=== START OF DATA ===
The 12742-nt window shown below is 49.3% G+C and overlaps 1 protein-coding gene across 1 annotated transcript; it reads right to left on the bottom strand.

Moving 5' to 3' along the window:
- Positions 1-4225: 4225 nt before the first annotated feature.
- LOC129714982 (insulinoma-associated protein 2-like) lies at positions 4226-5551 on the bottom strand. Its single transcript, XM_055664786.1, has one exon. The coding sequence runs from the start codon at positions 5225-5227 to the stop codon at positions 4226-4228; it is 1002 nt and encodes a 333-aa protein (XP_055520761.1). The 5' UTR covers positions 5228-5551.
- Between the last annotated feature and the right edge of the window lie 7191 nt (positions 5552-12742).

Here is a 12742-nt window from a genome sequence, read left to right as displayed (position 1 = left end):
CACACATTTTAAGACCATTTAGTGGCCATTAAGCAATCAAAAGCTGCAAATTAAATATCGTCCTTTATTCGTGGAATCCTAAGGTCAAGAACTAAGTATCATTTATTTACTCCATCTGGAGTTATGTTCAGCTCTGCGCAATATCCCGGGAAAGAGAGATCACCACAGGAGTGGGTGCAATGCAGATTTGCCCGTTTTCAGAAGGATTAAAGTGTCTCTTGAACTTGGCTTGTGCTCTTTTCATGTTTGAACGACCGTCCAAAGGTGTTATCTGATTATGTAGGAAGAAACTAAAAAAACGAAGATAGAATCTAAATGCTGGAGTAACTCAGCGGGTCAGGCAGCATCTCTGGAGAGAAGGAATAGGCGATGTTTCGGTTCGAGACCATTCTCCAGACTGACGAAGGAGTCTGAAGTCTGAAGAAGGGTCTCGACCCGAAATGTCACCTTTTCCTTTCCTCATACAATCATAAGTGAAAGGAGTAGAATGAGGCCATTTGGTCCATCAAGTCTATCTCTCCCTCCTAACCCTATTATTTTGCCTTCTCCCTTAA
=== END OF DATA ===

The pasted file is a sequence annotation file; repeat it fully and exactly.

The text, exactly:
The 12742-nt window shown below is 49.3% G+C and overlaps 1 protein-coding gene across 1 annotated transcript; it reads right to left on the bottom strand.

Moving 5' to 3' along the window:
- Positions 1-4225: 4225 nt before the first annotated feature.
- LOC129714982 (insulinoma-associated protein 2-like) lies at positions 4226-5551 on the bottom strand. Its single transcript, XM_055664786.1, has one exon. The coding sequence runs from the start codon at positions 5225-5227 to the stop codon at positions 4226-4228; it is 1002 nt and encodes a 333-aa protein (XP_055520761.1). The 5' UTR covers positions 5228-5551.
- Between the last annotated feature and the right edge of the window lie 7191 nt (positions 5552-12742).

Here is a 12742-nt window from a genome sequence, read left to right as displayed (position 1 = left end):
CACACATTTTAAGACCATTTAGTGGCCATTAAGCAATCAAAAGCTGCAAATTAAATATCGTCCTTTATTCGTGGAATCCTAAGGTCAAGAACTAAGTATCATTTATTTACTCCATCTGGAGTTATGTTCAGCTCTGCGCAATATCCCGGGAAAGAGAGATCACCACAGGAGTGGGTGCAATGCAGATTTGCCCGTTTTCAGAAGGATTAAAGTGTCTCTTGAACTTGGCTTGTGCTCTTTTCATGTTTGAACGACCGTCCAAAGGTGTTATCTGATTATGTAGGAAGAAACTAAAAAAACGAAGATAGAATCTAAATGCTGGAGTAACTCAGCGGGTCAGGCAGCATCTCTGGAGAGAAGGAATAGGCGATGTTTCGGTTCGAGACCATTCTCCAGACTGACGAAGGAGTCTGAAGTCTGAAGAAGGGTCTCGACCCGAAATGTCACCTTTTCCTTTCCTCATACAATCATAAGTGAAAGGAGTAGAATGAGGCCATTTGGTCCATCAAGTCTATCTCTCCCTCCTAACCCTATTATTTTGCCTTCTCCCTTAA